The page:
Try our beta test site
IMPORTANT: Listing of a study on this site does not reflect endorsement by the National Institutes of Health. Talk with a trusted healthcare professional before volunteering for a study. Read more...

Health Effects of Early-Life Exposure to Urban Pollutants in Minority Children

This study has been completed.
Information provided by (Responsible Party):
National Institute of Environmental Health Sciences (NIEHS) Identifier:
First received: August 9, 2002
Last updated: October 14, 2014
Last verified: October 2014
A molecular epidemiologic study of African American and Hispanic mothers and newborns to investigate the role of common urban pollutants on procarcinogenic and developmental damage.


Study Type: Observational
Study Design: Observational Model: Cohort
Time Perspective: Prospective
Official Title: Health Effects of Early-Life Exposure to Urban Pollutants in Minority Children

Further study details as provided by National Institute of Environmental Health Sciences (NIEHS):

Primary Outcome Measures:
  • Neurobehavioral development [ Time Frame: 1 to 12 years ]
  • Asthma [ Time Frame: 2-12 years ]

Biospecimen Retention:   Samples With DNA
We collected maternal urine during the third trimester of pregnancy, maternal blood at delivery, umbilical cord blood, meconium, blood and urine from the child at ages 24, 36, and 60 months.

Enrollment: 727
Study Start Date: August 1997
Study Completion Date: May 2013
Primary Completion Date: May 2013 (Final data collection date for primary outcome measure)
Detailed Description:
The major objective of the proposed research is to study the impact of early-life exposures to common urban pollutants on neurobehavioral development and asthma in a sample of children living in three low-income, minority communities of New York City (Central Harlem, Washington Heights and the South Bronx). Using a molecular epidemiologic approach with monitoring, biomarkers, and clinical assessments at serial time points, we will extend our study of African-American and Latina urban mothers and children in order to follow the cohort through child age 11 years to assess the longer-term impact of exposures on child health and developmental outcomes.

Ages Eligible for Study:   18 Years to 35 Years   (Adult)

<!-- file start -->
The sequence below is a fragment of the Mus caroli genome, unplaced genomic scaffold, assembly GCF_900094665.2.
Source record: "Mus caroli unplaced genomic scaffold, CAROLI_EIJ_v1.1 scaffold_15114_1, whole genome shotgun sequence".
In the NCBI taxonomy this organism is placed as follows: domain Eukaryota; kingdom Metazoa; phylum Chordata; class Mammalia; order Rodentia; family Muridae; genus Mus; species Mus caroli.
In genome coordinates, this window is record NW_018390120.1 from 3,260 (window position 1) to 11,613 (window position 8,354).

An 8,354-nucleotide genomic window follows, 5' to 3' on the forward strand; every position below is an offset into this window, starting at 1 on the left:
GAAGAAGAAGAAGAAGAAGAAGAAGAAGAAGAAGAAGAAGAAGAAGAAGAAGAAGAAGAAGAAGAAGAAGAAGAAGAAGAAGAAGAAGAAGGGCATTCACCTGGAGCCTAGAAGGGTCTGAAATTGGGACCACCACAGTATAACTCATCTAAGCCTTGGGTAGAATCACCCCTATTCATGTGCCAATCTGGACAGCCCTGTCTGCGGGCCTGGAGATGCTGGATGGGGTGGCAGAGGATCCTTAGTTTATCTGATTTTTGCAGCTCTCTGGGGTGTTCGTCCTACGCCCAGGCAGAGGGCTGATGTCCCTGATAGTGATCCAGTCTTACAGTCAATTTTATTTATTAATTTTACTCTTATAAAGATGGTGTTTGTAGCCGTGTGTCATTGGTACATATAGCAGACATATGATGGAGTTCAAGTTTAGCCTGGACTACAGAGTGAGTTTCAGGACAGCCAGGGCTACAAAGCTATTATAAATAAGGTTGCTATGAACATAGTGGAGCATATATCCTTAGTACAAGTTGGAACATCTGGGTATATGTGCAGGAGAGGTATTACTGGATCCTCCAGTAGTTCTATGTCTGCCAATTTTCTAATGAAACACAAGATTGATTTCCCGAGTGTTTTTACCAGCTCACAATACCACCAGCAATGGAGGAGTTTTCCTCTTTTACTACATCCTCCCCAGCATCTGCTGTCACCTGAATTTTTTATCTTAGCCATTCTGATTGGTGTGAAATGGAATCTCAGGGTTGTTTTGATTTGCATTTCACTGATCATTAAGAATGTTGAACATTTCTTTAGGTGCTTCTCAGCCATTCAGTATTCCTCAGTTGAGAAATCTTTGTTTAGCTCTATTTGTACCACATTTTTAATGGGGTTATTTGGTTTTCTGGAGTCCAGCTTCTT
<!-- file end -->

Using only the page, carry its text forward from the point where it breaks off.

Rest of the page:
Sexes Eligible for Study:   Female
Accepts Healthy Volunteers:   Yes
Sampling Method:   Non-Probability Sample
Study Population
The present study enrolled 727 African American and Latino (Dominican) mothers and their children. The African American and Latino (Dominican) women were initially enrolled into the parent CCCEH study during pregnancy. Caucasian women are not included because a central purpose of the research is to evaluate health outcomes in a high risk, minority population.
Enrollment eligibility was restricted to nonsmoking pregnant women 18-35 years of age who self-identified as either African American or Dominican and who had resided in northern Manhattan or the South Bronx in New York City for at least 1 year before pregnancy. Women were excluded if they used illicit drugs, had diabetes, hypertension, or known HIV, or had their first prenatal visit after the 20th week of pregnancy.
  Contacts and Locations
Choosing to participate in a study is an important personal decision. Talk with your doctor and family members or friends about deciding to join a study. To learn more about this study, you or your doctor may contact the study research staff using the Contacts provided below. For general information, see Learn About Clinical Studies.

Please refer to this study by its identifier: NCT00043498

United States, New York
Columbia University, 722 W 168th St, 12th Floor
New York, New York, United States, 10032
Sponsors and Collaborators
National Institute of Environmental Health Sciences (NIEHS)
Principal Investigator: Frederica P Perera, DrPH, PhD Columbia University
  More Information

Publications automatically indexed to this study by Identifier (NCT Number):
Responsible Party: National Institute of Environmental Health Sciences (NIEHS) Identifier: NCT00043498     History of Changes
Other Study ID Numbers: 8977-CP-001
Study First Received: August 9, 2002
Last Updated: October 14, 2014

Keywords provided by National Institute of Environmental Health Sciences (NIEHS):
Pollutants processed this record on May 25, 2017